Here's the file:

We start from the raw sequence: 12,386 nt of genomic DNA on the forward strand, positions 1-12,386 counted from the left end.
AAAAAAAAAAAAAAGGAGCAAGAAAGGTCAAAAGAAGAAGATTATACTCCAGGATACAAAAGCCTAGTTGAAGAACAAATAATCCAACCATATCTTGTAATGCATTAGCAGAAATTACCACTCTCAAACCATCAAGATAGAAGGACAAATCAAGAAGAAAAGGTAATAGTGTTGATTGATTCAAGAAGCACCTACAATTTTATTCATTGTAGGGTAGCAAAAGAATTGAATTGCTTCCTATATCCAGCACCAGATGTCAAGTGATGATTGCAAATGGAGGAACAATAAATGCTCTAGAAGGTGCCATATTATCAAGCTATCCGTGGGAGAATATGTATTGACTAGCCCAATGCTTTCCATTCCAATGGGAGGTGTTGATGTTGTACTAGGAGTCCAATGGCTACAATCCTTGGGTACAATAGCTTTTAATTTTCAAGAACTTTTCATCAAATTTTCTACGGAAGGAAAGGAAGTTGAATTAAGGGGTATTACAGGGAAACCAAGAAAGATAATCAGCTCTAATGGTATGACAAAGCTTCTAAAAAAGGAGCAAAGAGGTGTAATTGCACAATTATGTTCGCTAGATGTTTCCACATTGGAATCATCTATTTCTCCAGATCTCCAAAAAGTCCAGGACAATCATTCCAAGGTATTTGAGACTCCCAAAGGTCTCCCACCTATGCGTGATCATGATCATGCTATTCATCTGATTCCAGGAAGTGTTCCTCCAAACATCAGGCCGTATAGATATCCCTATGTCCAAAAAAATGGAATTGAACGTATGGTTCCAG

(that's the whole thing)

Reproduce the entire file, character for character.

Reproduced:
We start from the raw sequence: 12,386 nt of genomic DNA on the forward strand, positions 1-12,386 counted from the left end.
AAAAAAAAAAAAAAGGAGCAAGAAAGGTCAAAAGAAGAAGATTATACTCCAGGATACAAAAGCCTAGTTGAAGAACAAATAATCCAACCATATCTTGTAATGCATTAGCAGAAATTACCACTCTCAAACCATCAAGATAGAAGGACAAATCAAGAAGAAAAGGTAATAGTGTTGATTGATTCAAGAAGCACCTACAATTTTATTCATTGTAGGGTAGCAAAAGAATTGAATTGCTTCCTATATCCAGCACCAGATGTCAAGTGATGATTGCAAATGGAGGAACAATAAATGCTCTAGAAGGTGCCATATTATCAAGCTATCCGTGGGAGAATATGTATTGACTAGCCCAATGCTTTCCATTCCAATGGGAGGTGTTGATGTTGTACTAGGAGTCCAATGGCTACAATCCTTGGGTACAATAGCTTTTAATTTTCAAGAACTTTTCATCAAATTTTCTACGGAAGGAAAGGAAGTTGAATTAAGGGGTATTACAGGGAAACCAAGAAAGATAATCAGCTCTAATGGTATGACAAAGCTTCTAAAAAAGGAGCAAAGAGGTGTAATTGCACAATTATGTTCGCTAGATGTTTCCACATTGGAATCATCTATTTCTCCAGATCTCCAAAAAGTCCAGGACAATCATTCCAAGGTATTTGAGACTCCCAAAGGTCTCCCACCTATGCGTGATCATGATCATGCTATTCATCTGATTCCAGGAAGTGTTCCTCCAAACATCAGGCCGTATAGATATCCCTATGTCCAAAAAAATGGAATTGAACGTATGGTTCCAG